Today the girls and I headed out to the bookstore in town to spend some time reading books, playing trains and sipping coffee (me!) and chocolate milk (them!).
While there, I spent some time perusing magazines, and I came across an interesting article about women and the way that we sometimes give up ‘who’ we are when we get married, have kids, take on a great job, start college, or make some other major life turn.
In short, we take on our major role at the time (mother, wife, boss, student) and we become that person – and that person only. This is the person with whom we completely identify. The other things we love fall to the wayside.
The problem with this, stated the article, is that we lose the rest of us when we become only one ‘person’ or tackle only one ‘role.’
We have children and suddenly we are ‘mom.’ We aren’t a conglomeration of what we used to be – photographer, manager, accountant, friend – but we are mom. We take on that role and at least for a while this role becomes our sole identity.
In addition to becoming only one ‘person’ we give up the things that once interested us. One friend of mine used to scuba dive regularly; after having children, she stopped.
Another friend wrote; she no longer does.
In some cases, these are the sacrifices we make to become mothers.
How can you jet away to an exotic location in Tahiti for a few days of scuba diving when you have a young baby at home?
In other instances, we are giving up things that we should be able to continue – writing – to focus solely on one thing – motherhood (or whatever that other role happens to be at the time).
Have you seen this happening in your life recently? Have you given up the things that used to interest you and started to focus on only motherhood?
If you have, and you are feeling burned out, perhaps this is the reason.
When we narrow our field of vision and focus only on one thing constantly, be it a task at work or our family, we can become run down and frustrated. The way to change this? A new change of pace, viewing some fresh scenery, and wrapping our minds around other interests.
As mothers we sometimes do not want to do this, as we believe it will ‘take away’ from the things that we love (our family).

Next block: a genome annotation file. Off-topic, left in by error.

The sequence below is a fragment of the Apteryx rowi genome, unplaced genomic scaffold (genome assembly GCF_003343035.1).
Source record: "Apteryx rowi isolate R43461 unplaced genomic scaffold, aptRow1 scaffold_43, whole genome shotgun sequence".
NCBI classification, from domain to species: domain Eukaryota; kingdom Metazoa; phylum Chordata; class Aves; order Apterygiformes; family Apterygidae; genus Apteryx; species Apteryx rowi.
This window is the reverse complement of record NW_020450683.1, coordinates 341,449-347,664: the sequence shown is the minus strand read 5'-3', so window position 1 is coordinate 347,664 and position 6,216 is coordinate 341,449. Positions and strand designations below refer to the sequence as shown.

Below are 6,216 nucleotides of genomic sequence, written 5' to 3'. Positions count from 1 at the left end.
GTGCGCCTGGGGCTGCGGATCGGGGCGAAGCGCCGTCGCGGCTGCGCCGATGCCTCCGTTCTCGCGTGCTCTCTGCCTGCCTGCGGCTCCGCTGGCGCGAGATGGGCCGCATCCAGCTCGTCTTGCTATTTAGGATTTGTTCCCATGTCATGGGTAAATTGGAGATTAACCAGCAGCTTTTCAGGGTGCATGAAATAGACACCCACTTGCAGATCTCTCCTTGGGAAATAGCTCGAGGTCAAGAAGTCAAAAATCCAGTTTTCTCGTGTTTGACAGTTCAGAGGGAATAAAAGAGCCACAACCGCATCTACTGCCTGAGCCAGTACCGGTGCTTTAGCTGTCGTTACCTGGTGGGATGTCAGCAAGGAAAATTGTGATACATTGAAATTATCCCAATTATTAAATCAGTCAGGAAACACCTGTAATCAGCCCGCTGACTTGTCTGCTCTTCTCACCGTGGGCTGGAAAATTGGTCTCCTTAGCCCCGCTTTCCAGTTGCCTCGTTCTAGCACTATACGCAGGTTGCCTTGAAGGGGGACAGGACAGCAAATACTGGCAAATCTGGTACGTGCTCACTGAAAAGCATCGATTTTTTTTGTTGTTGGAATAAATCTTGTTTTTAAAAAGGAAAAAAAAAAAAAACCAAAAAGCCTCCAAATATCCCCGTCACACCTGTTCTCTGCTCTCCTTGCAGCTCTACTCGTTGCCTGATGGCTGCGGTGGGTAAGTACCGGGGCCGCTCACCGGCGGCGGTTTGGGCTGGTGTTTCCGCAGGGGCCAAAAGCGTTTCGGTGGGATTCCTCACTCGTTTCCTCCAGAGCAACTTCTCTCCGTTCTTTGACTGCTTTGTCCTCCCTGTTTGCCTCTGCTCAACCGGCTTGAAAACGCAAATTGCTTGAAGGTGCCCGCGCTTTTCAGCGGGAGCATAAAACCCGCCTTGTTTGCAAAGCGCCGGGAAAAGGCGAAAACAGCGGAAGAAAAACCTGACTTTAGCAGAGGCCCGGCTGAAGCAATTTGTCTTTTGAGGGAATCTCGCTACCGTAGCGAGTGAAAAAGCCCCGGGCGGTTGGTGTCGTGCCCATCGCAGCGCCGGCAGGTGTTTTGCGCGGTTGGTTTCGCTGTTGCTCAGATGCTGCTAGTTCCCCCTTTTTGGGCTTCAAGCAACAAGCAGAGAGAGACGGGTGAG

In reality, expanding our interests and carving time for ourselves gives us more to give back to those we love. It is important for our families to see us as multi-dimensional women; as women that enjoy cooking and baking or biking and running. It is wonderful for them to hear us get excited about a movie we saw or a book that we read.
So, if you’re feeling a little claustorphobic, here are some tips for expanding your interests:
- Write down the things that used to interest you (writing, reading, hiking, running, movies, photography).
- Create a brief schedule that outlines when you would have time each week to pursue these interests and then . . .
- Follow it! If you want to do yoga three nights a week from 8-8:30, make sure you are doing it at that time. But . . .
- Be realistic. If you want to go out of the house once a week to shoot pictures around town, chances are this may not happen (kids get sick, family needs to eat, you know the drill!). So make plans but be realistic in doing so.
- Bring in some help. You won’t be able to pursue your own interests until you have the help and support of the rest of your family. How do you do this? Tell them how much it means to you. Explain to your kids why you want to go out and run on a regular basis. Show them what you do when you are gone. They’ll get it, and they will support you!
- Don’t beat yourself up if you aren’t always eager to get going. Sometimes it is tough telling the ones you love that you need to explore something on your own. Yet they need to see you in other roles, too. We are more than just one thing. If you want your children to explore interests and be involved in life, you have to show them how to do this. And you must, above everything . . .
- Let go of the guilt. It is okay to be a part of something that is not your primary role. It’s okay to be a student and a teacher, a wife and a guitarist, a mother and a writer – all at the same time.